NYU Langone doctors identify the different types of muscular dystrophy, a group of inherited muscle diseases that cause progressive weakness in the muscles that control movement. Children with muscular dystrophy are diagnosed and treated through Hassenfeld Children’s Hospital at NYU Langone.
Duchenne muscular dystrophy and Becker muscular dystrophy, the two most common types, are caused by a lack of a skeletal muscle membrane protein called dystrophin. When dystrophin is reduced or absent, the muscles break down, eventually causing problems with movements, including walking, speaking, and breathing.
There are more than 30 other types of muscular dystrophy, caused by genetic mutations. Some types of the disease are very mild and progress slowly over time as a person ages, causing symptoms that don’t greatly affect the ability to move or perform daily activities. Others types cause more rapid muscle wasting, physical disability, or shortened lifespan.
Symptoms vary based on the type of muscular dystrophy, the muscles involved, how fast the disease progresses, and the age when diagnosed.
Many types of muscular dystrophy are diagnosed in childhood, but there are several types that can appear during adolescence and adulthood.
Duchenne muscular dystrophy is the most common type of muscular dystrophy diagnosed in childhood. It first appears in very early childhood—only in boys—and progresses rapidly. Most children are unable to walk by age 12 and later need a respirator to breathe.
The disease weakens the muscles of the body, which can lead to frequent falls, difficulty walking, and wheelchair dependence. Complications of Duchenne muscular dystrophy include scoliosis, a potentially disabling curvature of the spine that can aggravate breathing difficulties, and cardiomyopathy, a deterioration of the heart muscle.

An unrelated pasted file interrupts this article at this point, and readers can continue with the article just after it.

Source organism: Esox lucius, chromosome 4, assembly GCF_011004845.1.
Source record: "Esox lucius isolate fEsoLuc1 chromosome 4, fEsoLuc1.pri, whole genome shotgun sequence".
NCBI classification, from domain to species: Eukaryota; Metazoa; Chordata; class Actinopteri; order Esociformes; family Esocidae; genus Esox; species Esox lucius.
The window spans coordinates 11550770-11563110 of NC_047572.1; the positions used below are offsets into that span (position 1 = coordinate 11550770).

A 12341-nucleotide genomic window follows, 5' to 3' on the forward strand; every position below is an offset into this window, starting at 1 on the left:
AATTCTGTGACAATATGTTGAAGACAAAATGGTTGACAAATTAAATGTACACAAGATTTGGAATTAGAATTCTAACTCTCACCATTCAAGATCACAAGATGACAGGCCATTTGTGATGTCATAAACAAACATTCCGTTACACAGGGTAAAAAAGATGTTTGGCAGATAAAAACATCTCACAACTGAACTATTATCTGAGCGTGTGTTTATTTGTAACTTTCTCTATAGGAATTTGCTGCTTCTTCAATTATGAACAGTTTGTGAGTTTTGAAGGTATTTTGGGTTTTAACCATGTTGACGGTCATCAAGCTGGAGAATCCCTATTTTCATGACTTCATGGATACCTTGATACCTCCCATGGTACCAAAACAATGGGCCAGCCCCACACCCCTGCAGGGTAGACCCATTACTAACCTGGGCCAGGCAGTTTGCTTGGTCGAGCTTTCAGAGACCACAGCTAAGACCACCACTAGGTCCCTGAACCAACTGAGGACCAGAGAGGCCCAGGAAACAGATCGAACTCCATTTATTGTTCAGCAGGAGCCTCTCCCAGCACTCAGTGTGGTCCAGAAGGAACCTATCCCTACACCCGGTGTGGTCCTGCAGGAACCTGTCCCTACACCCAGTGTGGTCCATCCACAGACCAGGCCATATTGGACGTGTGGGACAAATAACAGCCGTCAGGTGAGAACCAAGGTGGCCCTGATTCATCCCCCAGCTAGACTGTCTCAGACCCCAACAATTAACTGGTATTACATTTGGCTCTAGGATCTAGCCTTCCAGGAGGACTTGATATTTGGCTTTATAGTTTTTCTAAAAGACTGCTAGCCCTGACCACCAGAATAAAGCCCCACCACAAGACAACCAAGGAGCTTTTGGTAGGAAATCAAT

With proper medical management and support, people with Duchenne muscular dystrophy can live into adulthood.
Becker muscular dystrophy is very similar to Duchenne muscular dystrophy, but it progresses much more slowly and is less common. It affects boys and usually is diagnosed between the ages of 11 and 25.
Boys and men with Becker muscular dystrophy develop progressive weakness in the muscles of the hips, thighs, pelvis, and shoulders. The condition typically does not affect a person’s life expectancy, although Becker muscular dystrophy progresses differently in each person. Some people may require the assistance of wheelchairs in adulthood, whereas others need only a minor assistive device, like a cane, to aid in walking.
Congenital muscular dystrophies are a group of more than 30 types of muscular dystrophy affecting both boys and girls. The condition may be present at birth or appear before the age of two.
Children with congenital muscular dystrophy may develop joint problems, scoliosis, respiratory and swallowing difficulties, seizures, or vision problems. The central nervous system may also be affected, causing vision or speech problems.
The progression of these types of muscular dystrophy varies from person to person. Some children have severe intellectual impairment, whereas others reach adulthood with only minor disabilities.
Myotonic muscular dystrophy is the most common form of muscular dystrophy diagnosed in adults. It affects men and women equally.